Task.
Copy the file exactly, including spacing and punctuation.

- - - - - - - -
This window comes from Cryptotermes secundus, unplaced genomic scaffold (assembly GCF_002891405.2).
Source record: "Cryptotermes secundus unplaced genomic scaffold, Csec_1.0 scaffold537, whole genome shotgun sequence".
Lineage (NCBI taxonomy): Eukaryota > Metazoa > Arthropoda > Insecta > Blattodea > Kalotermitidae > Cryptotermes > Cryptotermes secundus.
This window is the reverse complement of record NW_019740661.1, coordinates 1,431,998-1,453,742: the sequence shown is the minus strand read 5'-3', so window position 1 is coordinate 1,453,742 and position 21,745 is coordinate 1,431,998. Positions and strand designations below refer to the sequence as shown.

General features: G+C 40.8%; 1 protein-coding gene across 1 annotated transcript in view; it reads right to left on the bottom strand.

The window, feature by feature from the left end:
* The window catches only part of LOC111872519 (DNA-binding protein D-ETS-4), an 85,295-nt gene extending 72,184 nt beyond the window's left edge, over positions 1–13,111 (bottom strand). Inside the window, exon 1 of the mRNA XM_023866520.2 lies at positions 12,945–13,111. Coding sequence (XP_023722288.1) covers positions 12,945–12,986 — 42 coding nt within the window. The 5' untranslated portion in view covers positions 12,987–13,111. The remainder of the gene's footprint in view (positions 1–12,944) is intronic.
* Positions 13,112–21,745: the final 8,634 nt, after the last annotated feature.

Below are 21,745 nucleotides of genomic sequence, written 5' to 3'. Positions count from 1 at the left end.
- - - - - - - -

This window comes from Cryptotermes secundus, unplaced genomic scaffold (assembly GCF_002891405.2).
Source record: "Cryptotermes secundus unplaced genomic scaffold, Csec_1.0 scaffold537, whole genome shotgun sequence".
Lineage (NCBI taxonomy): Eukaryota > Metazoa > Arthropoda > Insecta > Blattodea > Kalotermitidae > Cryptotermes > Cryptotermes secundus.
This window is the reverse complement of record NW_019740661.1, coordinates 1,431,998-1,453,742: the sequence shown is the minus strand read 5'-3', so window position 1 is coordinate 1,453,742 and position 21,745 is coordinate 1,431,998. Positions and strand designations below refer to the sequence as shown.

General features: G+C 40.8%; 1 protein-coding gene across 1 annotated transcript in view; it reads right to left on the bottom strand.

The window, feature by feature from the left end:
* The window catches only part of LOC111872519 (DNA-binding protein D-ETS-4), an 85,295-nt gene extending 72,184 nt beyond the window's left edge, over positions 1–13,111 (bottom strand). Inside the window, exon 1 of the mRNA XM_023866520.2 lies at positions 12,945–13,111. Coding sequence (XP_023722288.1) covers positions 12,945–12,986 — 42 coding nt within the window. The 5' untranslated portion in view covers positions 12,987–13,111. The remainder of the gene's footprint in view (positions 1–12,944) is intronic.
* Positions 13,112–21,745: the final 8,634 nt, after the last annotated feature.

Below are 21,745 nucleotides of genomic sequence, written 5' to 3'. Positions count from 1 at the left end.